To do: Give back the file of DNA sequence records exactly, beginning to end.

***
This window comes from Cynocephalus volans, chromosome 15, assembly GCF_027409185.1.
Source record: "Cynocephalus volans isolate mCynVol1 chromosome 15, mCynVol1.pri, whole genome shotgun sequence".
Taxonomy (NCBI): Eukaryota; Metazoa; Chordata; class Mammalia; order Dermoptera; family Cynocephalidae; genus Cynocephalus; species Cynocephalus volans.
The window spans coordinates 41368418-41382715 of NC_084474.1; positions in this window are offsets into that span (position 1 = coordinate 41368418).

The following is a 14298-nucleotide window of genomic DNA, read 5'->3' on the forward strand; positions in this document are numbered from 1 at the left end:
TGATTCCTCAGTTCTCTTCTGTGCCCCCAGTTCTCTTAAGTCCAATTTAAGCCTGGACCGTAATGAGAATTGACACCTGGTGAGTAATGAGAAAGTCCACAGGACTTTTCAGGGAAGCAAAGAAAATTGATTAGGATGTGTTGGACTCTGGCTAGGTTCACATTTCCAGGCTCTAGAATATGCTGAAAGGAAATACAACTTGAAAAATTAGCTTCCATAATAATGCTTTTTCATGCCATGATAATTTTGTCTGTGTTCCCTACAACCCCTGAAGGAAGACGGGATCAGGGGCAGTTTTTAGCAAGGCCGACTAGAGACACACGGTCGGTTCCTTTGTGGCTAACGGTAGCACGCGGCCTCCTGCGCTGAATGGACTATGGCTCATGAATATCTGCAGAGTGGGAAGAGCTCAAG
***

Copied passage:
This window comes from Cynocephalus volans, chromosome 15, assembly GCF_027409185.1.
Source record: "Cynocephalus volans isolate mCynVol1 chromosome 15, mCynVol1.pri, whole genome shotgun sequence".
Taxonomy (NCBI): Eukaryota; Metazoa; Chordata; class Mammalia; order Dermoptera; family Cynocephalidae; genus Cynocephalus; species Cynocephalus volans.
The window spans coordinates 41368418-41382715 of NC_084474.1; positions in this window are offsets into that span (position 1 = coordinate 41368418).

The following is a 14298-nucleotide window of genomic DNA, read 5'->3' on the forward strand; positions in this document are numbered from 1 at the left end:
TGATTCCTCAGTTCTCTTCTGTGCCCCCAGTTCTCTTAAGTCCAATTTAAGCCTGGACCGTAATGAGAATTGACACCTGGTGAGTAATGAGAAAGTCCACAGGACTTTTCAGGGAAGCAAAGAAAATTGATTAGGATGTGTTGGACTCTGGCTAGGTTCACATTTCCAGGCTCTAGAATATGCTGAAAGGAAATACAACTTGAAAAATTAGCTTCCATAATAATGCTTTTTCATGCCATGATAATTTTGTCTGTGTTCCCTACAACCCCTGAAGGAAGACGGGATCAGGGGCAGTTTTTAGCAAGGCCGACTAGAGACACACGGTCGGTTCCTTTGTGGCTAACGGTAGCACGCGGCCTCCTGCGCTGAATGGACTATGGCTCATGAATATCTGCAGAGTGGGAAGAGCTCAAG